Animal Crossing is, and I’m not exaggerating here, one of my all-time favorite video game series. The original American GameCube iteration was unlike any game I’d played before, and the subsequent DS follow-up was even more engaging.
The finest entry to date was surely 2012’s New Leaf, which later this week will be joined on the Nintendo 3DS by Animal Crossing: Happy Home Designer. I was treated to an early hands-on with the title prior to this year’s E3, and, despite straying a bit from the tried-and-true Animal Crossing formula, I found it genuinely enjoyable.
While I was only given a taste of the experience at that Nintendo event, I’ve spent the last two weeks playing through the final, retail build at my own pace. The good news is I can confirm that Happy Home Designer is, as I originally surmised, a great handheld gaming experience. The bad news? Well, it has a lot to do with that “pace” I mentioned. But we’ll get to that later.
HHD is both the latest Animal Crossing game and the series’ very antithesis. In a regular Animal Crossing title, you are free to roam your developing town, making friends and growing your community in real time, day in and day out. As the latest designer for Nook’s Homes, however, you can only really do one “thing” (read: home/building design) per in-game day. After completing that activity, you are encouraged to log your progress at your desk (read: save your game), at which point night falls and a new day begins.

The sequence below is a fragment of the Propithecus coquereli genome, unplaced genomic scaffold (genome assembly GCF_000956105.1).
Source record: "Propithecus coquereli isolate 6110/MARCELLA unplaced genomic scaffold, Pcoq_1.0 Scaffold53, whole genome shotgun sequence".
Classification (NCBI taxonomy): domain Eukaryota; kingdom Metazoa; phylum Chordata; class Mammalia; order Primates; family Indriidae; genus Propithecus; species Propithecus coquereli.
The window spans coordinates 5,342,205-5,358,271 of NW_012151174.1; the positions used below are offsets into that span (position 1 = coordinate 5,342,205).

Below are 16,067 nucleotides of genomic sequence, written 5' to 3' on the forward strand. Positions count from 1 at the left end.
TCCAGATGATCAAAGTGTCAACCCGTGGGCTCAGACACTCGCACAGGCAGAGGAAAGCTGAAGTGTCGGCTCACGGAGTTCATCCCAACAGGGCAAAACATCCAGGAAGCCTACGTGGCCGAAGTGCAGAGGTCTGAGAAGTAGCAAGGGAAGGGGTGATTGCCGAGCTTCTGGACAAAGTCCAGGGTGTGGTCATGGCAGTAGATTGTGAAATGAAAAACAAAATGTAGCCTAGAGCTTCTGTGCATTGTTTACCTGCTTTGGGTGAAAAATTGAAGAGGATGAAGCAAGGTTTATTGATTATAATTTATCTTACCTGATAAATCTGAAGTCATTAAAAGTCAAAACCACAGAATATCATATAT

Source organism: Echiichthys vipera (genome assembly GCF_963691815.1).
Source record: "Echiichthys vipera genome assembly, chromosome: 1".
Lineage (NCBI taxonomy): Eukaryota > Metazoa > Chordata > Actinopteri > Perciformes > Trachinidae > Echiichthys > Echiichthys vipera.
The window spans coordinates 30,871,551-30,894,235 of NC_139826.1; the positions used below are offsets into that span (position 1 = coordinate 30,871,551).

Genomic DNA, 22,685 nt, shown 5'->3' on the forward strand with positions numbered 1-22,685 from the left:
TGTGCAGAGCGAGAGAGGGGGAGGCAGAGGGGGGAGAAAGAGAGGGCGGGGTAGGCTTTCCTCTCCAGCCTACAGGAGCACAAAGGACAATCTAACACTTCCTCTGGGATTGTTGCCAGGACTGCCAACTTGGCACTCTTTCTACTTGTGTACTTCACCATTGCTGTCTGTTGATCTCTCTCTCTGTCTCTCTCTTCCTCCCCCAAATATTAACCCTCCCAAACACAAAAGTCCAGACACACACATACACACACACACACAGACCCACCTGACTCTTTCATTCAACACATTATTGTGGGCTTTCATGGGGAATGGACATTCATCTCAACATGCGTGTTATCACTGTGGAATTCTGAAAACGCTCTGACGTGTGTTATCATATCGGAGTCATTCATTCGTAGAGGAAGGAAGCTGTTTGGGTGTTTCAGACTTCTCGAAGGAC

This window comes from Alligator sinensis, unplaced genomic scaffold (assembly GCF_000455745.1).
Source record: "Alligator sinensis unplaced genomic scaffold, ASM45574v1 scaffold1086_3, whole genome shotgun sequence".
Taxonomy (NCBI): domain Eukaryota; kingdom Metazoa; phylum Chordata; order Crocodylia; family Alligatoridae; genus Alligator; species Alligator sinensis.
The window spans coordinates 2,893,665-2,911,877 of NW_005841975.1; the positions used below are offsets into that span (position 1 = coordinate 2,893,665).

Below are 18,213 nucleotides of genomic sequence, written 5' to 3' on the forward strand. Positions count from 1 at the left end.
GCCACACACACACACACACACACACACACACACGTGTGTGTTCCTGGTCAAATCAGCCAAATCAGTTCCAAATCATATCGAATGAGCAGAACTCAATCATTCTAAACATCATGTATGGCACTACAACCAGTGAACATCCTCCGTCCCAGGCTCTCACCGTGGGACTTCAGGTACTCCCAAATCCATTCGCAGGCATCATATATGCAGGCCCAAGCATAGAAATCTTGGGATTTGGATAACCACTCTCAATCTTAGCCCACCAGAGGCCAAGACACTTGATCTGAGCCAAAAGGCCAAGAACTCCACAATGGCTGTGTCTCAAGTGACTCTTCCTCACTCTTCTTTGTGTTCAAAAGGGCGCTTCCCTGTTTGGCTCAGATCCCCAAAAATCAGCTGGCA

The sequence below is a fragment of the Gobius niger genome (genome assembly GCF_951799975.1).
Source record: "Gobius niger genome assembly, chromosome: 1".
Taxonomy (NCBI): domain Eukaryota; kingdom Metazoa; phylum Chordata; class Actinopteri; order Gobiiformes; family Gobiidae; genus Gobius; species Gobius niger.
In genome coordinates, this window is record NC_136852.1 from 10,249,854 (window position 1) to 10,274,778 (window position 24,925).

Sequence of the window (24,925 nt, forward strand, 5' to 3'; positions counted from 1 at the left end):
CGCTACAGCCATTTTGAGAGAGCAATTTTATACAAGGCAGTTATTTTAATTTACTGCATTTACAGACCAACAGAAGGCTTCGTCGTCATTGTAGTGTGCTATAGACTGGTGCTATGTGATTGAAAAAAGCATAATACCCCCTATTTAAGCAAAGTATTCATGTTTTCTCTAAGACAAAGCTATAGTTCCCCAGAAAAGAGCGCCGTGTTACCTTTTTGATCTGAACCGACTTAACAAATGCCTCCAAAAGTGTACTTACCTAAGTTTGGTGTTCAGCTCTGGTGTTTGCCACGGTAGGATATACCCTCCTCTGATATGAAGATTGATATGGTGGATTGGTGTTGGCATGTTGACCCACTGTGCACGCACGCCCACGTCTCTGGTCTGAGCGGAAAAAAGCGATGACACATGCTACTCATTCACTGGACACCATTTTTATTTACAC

You are welcomed to Happy Home Designer by Tom Nook’s whole team, but it’s new addition Lottie the otter that takes you under her wing (flipper?) and teaches you the ways of interior design. First, you help her design her own home. Then, as your first proper assignment, you make a cozy abode for new neighbor Goldie the dog.
After that, the home design process generally follows a simple formula. New potential community members gather in the town square outside Nook’s Homes, and you can get an idea of what they’re looking for with regard to a home theme by approaching them. Engage your preferred new neighbor by pressing the A button, and you’ll both head inside for a more formal consultation.
Maybe he wants to live in a haunted house or she wants a serene space of her own; either way Lottie will help you get the skinny, and then it’s off to the proverbial races. First, you’ll select an appropriate location on your town map (you can even toggle between seasons by repeatedly tapping the destination), and then you can begin to build and design the home, inside and out, based on furniture, plants, and other elements that are unlocked to fit the animal’s theme.
Once an element is made available in your catalog, it’s there to stay, and old Animal Crossing hands should be able to get a pretty fair idea of what is to be unlocked based solely on the request description. You like blue, huh, Jeremiah? Okay, blue furniture series incoming!
But even in the earliest hours of the game, you realize that this is not exactly the regular Animal Crossing experience. For example, no matter where you choose to place a home on the map, the space never really seems to become occupied. You can pile home after home on the same plot of land with no ill effects. This is because Happy Home Designer takes the emphasis off navigating the map to find and visit your neighbors.
You can still stop in to be neighborly–and, as the game progresses, add to or replace the existing home designs–but this is done instead by choosing a neighbor from your rapidly filling logbook. Of course, the neighbors also visit you on their regular trips to the town square.